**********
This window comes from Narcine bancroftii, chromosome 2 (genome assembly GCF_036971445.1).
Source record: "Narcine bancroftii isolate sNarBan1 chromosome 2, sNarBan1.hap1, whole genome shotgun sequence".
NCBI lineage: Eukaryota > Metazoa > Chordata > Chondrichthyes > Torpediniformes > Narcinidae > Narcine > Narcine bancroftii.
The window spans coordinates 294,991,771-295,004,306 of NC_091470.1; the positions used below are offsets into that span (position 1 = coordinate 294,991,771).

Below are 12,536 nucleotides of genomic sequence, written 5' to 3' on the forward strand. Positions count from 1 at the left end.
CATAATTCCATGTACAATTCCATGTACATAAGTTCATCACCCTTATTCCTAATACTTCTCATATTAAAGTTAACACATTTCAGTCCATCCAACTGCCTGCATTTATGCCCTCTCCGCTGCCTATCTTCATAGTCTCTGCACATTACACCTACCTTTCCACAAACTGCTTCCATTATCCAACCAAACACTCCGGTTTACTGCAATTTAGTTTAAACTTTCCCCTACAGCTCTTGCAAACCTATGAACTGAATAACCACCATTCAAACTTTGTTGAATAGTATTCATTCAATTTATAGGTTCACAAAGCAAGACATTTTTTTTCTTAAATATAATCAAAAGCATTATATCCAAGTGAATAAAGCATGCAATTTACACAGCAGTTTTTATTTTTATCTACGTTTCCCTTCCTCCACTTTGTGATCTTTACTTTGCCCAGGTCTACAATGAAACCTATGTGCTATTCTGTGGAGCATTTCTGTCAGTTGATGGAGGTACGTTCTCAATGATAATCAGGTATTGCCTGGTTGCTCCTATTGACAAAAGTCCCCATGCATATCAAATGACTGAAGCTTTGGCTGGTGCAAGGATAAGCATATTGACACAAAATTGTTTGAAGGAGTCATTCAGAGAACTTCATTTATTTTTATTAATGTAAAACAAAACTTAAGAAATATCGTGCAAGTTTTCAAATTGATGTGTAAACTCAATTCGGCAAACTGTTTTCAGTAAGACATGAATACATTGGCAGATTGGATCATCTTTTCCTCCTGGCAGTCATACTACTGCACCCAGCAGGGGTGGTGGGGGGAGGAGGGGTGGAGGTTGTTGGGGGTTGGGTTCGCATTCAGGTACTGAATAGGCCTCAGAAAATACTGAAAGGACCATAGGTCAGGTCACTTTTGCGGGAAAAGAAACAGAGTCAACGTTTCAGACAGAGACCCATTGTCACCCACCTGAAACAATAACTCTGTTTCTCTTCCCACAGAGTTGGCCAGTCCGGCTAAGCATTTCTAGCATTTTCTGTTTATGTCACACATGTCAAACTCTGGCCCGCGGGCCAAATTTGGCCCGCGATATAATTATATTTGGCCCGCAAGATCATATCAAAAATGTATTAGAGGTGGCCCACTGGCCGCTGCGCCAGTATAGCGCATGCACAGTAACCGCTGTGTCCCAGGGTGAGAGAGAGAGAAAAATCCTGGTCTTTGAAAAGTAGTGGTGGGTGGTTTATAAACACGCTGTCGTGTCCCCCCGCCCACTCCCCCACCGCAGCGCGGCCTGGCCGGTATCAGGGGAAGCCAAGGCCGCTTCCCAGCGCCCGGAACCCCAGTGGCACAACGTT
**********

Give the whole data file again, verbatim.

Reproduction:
This window comes from Narcine bancroftii, chromosome 2 (genome assembly GCF_036971445.1).
Source record: "Narcine bancroftii isolate sNarBan1 chromosome 2, sNarBan1.hap1, whole genome shotgun sequence".
NCBI lineage: Eukaryota > Metazoa > Chordata > Chondrichthyes > Torpediniformes > Narcinidae > Narcine > Narcine bancroftii.
The window spans coordinates 294,991,771-295,004,306 of NC_091470.1; the positions used below are offsets into that span (position 1 = coordinate 294,991,771).

Below are 12,536 nucleotides of genomic sequence, written 5' to 3' on the forward strand. Positions count from 1 at the left end.
CATAATTCCATGTACAATTCCATGTACATAAGTTCATCACCCTTATTCCTAATACTTCTCATATTAAAGTTAACACATTTCAGTCCATCCAACTGCCTGCATTTATGCCCTCTCCGCTGCCTATCTTCATAGTCTCTGCACATTACACCTACCTTTCCACAAACTGCTTCCATTATCCAACCAAACACTCCGGTTTACTGCAATTTAGTTTAAACTTTCCCCTACAGCTCTTGCAAACCTATGAACTGAATAACCACCATTCAAACTTTGTTGAATAGTATTCATTCAATTTATAGGTTCACAAAGCAAGACATTTTTTTTCTTAAATATAATCAAAAGCATTATATCCAAGTGAATAAAGCATGCAATTTACACAGCAGTTTTTATTTTTATCTACGTTTCCCTTCCTCCACTTTGTGATCTTTACTTTGCCCAGGTCTACAATGAAACCTATGTGCTATTCTGTGGAGCATTTCTGTCAGTTGATGGAGGTACGTTCTCAATGATAATCAGGTATTGCCTGGTTGCTCCTATTGACAAAAGTCCCCATGCATATCAAATGACTGAAGCTTTGGCTGGTGCAAGGATAAGCATATTGACACAAAATTGTTTGAAGGAGTCATTCAGAGAACTTCATTTATTTTTATTAATGTAAAACAAAACTTAAGAAATATCGTGCAAGTTTTCAAATTGATGTGTAAACTCAATTCGGCAAACTGTTTTCAGTAAGACATGAATACATTGGCAGATTGGATCATCTTTTCCTCCTGGCAGTCATACTACTGCACCCAGCAGGGGTGGTGGGGGGAGGAGGGGTGGAGGTTGTTGGGGGTTGGGTTCGCATTCAGGTACTGAATAGGCCTCAGAAAATACTGAAAGGACCATAGGTCAGGTCACTTTTGCGGGAAAAGAAACAGAGTCAACGTTTCAGACAGAGACCCATTGTCACCCACCTGAAACAATAACTCTGTTTCTCTTCCCACAGAGTTGGCCAGTCCGGCTAAGCATTTCTAGCATTTTCTGTTTATGTCACACATGTCAAACTCTGGCCCGCGGGCCAAATTTGGCCCGCGATATAATTATATTTGGCCCGCAAGATCATATCAAAAATGTATTAGAGGTGGCCCACTGGCCGCTGCGCCAGTATAGCGCATGCACAGTAACCGCTGTGTCCCAGGGTGAGAGAGAGAGAAAAATCCTGGTCTTTGAAAAGTAGTGGTGGGTGGTTTATAAACACGCTGTCGTGTCCCCCCGCCCACTCCCCCACCGCAGCGCGGCCTGGCCGGTATCAGGGGAAGCCAAGGCCGCTTCCCAGCGCCCGGAACCCCAGTGGCACAACGTT